Archive for the ‘Dried Distillers Grains’ Category

E3 posters provide forum for MCGA-sponsored research

Project to increase ethanol yield, value of DDGS “comes at the perfect time”

By Jonathan Eisenthal

While we worry about the general public getting the facts on distillers grains—namely that ethanol plants make feed as well as fuel—the E3 conference provides a great forum for sharing information and creating excitement among renewable energy scientists and entrepreneurs about MCGA-sponsored research in the biofuels field, including an exciting project that promises to enhance ethanol production profitability.

The kind of exposure found at E3 can leverage additional funding, and help make matches that will lead to commercialization.

The annual E3 Conference on Renewable Energy Innovation, which took place last week Monday, brought together hundreds of scientific researchers, graduate students and private industry representatives at the University of Minnesota to share the latest developments. A key medium for this information exchange is the display of research project posters.

Among those presentations getting attention was the poster of Dr. Pavel Krasutsky, who leads a team at University of Minnesota Duluth that is developing technology that separates the oils from distillers grains and processes them into ethanol and biodiesel while it renders the distillers grains a more purely high-protein feed. Economic analysis of the technology estimates a significant return.  Their project is called Development and Commercialization of a Biorefinery for Processing DDGS in Biofuels and Other Value-Added Products.

The technology can be bolted on an existing plant or included in new construction, at a cost of about $30 million. Using this technology, an acre of corn would produce 440 gallons of ethanol–a ten percent increase—and in addition it would yield 35 gallons of biodiesel. The resulting distillers grains offer a higher protein concentration, from the current industry standard of 28 percent, up to 40 percent. The process also removes water from the distillers grains, making transport more economical. An additional high value product, corn zein, could be derived—this is a clear substance that can be sprayed on fruits and vegetables to enhance their appeal and preserve them during transit and on the store shelf. The value of these products would repay the investment in about two years, according to Krasutsky, who noted that agribusiness giant ADM has approached the team and expressed interest.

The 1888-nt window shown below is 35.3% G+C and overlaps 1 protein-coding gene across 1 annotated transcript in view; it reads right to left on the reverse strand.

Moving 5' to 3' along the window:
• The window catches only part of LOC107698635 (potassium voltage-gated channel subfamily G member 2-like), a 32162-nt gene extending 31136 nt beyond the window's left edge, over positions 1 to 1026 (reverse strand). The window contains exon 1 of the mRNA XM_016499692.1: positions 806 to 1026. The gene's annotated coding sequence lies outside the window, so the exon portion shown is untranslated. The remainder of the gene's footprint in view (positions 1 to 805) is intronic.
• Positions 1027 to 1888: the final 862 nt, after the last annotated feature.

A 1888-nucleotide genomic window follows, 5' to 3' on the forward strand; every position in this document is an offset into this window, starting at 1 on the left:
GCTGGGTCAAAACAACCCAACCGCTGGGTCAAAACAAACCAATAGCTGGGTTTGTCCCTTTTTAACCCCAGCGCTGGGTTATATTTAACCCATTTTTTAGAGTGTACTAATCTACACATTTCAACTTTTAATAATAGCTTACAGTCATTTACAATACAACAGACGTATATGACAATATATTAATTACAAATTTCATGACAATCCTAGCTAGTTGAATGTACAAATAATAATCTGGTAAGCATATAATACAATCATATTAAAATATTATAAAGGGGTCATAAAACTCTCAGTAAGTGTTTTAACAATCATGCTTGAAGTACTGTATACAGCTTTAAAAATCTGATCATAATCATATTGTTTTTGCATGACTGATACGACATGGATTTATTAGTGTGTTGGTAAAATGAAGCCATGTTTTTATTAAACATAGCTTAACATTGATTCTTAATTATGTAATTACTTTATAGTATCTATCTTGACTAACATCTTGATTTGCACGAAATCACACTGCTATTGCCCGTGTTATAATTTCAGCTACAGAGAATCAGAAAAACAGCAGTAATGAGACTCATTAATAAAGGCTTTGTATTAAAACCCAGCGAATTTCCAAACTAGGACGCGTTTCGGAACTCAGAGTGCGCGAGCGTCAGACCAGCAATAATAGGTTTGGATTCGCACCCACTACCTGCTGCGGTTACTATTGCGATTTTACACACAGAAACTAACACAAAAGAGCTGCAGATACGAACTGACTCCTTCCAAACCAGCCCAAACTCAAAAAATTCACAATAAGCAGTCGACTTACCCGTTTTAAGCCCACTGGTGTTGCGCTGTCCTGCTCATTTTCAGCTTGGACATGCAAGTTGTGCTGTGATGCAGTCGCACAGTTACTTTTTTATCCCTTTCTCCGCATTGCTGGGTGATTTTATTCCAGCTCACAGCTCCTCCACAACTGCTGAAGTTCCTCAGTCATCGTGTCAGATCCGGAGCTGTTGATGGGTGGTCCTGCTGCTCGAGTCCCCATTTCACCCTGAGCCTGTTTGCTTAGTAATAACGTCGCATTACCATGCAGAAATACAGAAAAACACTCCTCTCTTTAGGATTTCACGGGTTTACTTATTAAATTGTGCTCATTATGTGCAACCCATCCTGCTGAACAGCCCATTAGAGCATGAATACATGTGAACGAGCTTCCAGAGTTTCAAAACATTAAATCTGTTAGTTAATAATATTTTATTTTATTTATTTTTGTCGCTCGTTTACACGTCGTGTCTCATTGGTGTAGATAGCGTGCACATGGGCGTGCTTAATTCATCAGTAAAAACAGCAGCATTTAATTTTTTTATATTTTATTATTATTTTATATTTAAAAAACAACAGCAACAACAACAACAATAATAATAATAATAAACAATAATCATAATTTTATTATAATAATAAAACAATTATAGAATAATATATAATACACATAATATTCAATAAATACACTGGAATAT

“With the blender’s credit likely going away, this model of ethanol production becomes very important,” said Riley Maanum, MCGA Research and Project director. He pointed to an economic analysis that found that this technology could increase the returns to an ethanol plant by approximately ten percent.

Throughout the day, conference participants view the posters, and have the opportunity to chat with the researchers, who stand beside the posters, ready to offer additional information. Five research projects sponsored by MCGA were displayed.

The E3 conference is put on by University of Minnesota’s Institute on the Environment, IREE, along with supporters like MCGA.

IREE explicitly offers the forum to help funders and high quality projects find each other. The conference program noted that IREE “seeks out promising new renewable energy ideas and provides them with the resources needed to bring them to life. Since 2003, IREE has invested nearly $37 million in more than 240 promising research projects. This investment has not only enhanced our energy security, but also generated jobs and more than $69 million in additional funding.”

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